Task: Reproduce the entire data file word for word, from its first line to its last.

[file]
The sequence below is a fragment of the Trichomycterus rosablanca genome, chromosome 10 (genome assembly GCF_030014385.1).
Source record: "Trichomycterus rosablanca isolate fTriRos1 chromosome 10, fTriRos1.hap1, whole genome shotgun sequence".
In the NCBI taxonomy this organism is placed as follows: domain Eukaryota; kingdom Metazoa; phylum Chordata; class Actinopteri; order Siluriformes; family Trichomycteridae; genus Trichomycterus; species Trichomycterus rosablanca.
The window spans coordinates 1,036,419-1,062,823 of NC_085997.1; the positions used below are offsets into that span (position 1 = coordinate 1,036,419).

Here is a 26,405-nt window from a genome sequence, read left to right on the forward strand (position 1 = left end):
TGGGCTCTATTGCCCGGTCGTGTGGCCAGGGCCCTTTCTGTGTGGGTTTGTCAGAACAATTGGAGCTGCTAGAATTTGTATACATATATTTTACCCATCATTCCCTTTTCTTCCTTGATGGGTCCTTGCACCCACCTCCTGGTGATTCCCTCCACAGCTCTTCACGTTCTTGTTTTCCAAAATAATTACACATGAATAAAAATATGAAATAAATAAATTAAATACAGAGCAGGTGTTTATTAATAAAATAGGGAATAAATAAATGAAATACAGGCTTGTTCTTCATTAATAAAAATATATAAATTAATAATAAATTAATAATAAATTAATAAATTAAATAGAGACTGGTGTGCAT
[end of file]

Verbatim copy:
The sequence below is a fragment of the Trichomycterus rosablanca genome, chromosome 10 (genome assembly GCF_030014385.1).
Source record: "Trichomycterus rosablanca isolate fTriRos1 chromosome 10, fTriRos1.hap1, whole genome shotgun sequence".
In the NCBI taxonomy this organism is placed as follows: domain Eukaryota; kingdom Metazoa; phylum Chordata; class Actinopteri; order Siluriformes; family Trichomycteridae; genus Trichomycterus; species Trichomycterus rosablanca.
The window spans coordinates 1,036,419-1,062,823 of NC_085997.1; the positions used below are offsets into that span (position 1 = coordinate 1,036,419).

Here is a 26,405-nt window from a genome sequence, read left to right on the forward strand (position 1 = left end):
TGGGCTCTATTGCCCGGTCGTGTGGCCAGGGCCCTTTCTGTGTGGGTTTGTCAGAACAATTGGAGCTGCTAGAATTTGTATACATATATTTTACCCATCATTCCCTTTTCTTCCTTGATGGGTCCTTGCACCCACCTCCTGGTGATTCCCTCCACAGCTCTTCACGTTCTTGTTTTCCAAAATAATTACACATGAATAAAAATATGAAATAAATAAATTAAATACAGAGCAGGTGTTTATTAATAAAATAGGGAATAAATAAATGAAATACAGGCTTGTTCTTCATTAATAAAAATATATAAATTAATAATAAATTAATAATAAATTAATAAATTAAATAGAGACTGGTGTGCAT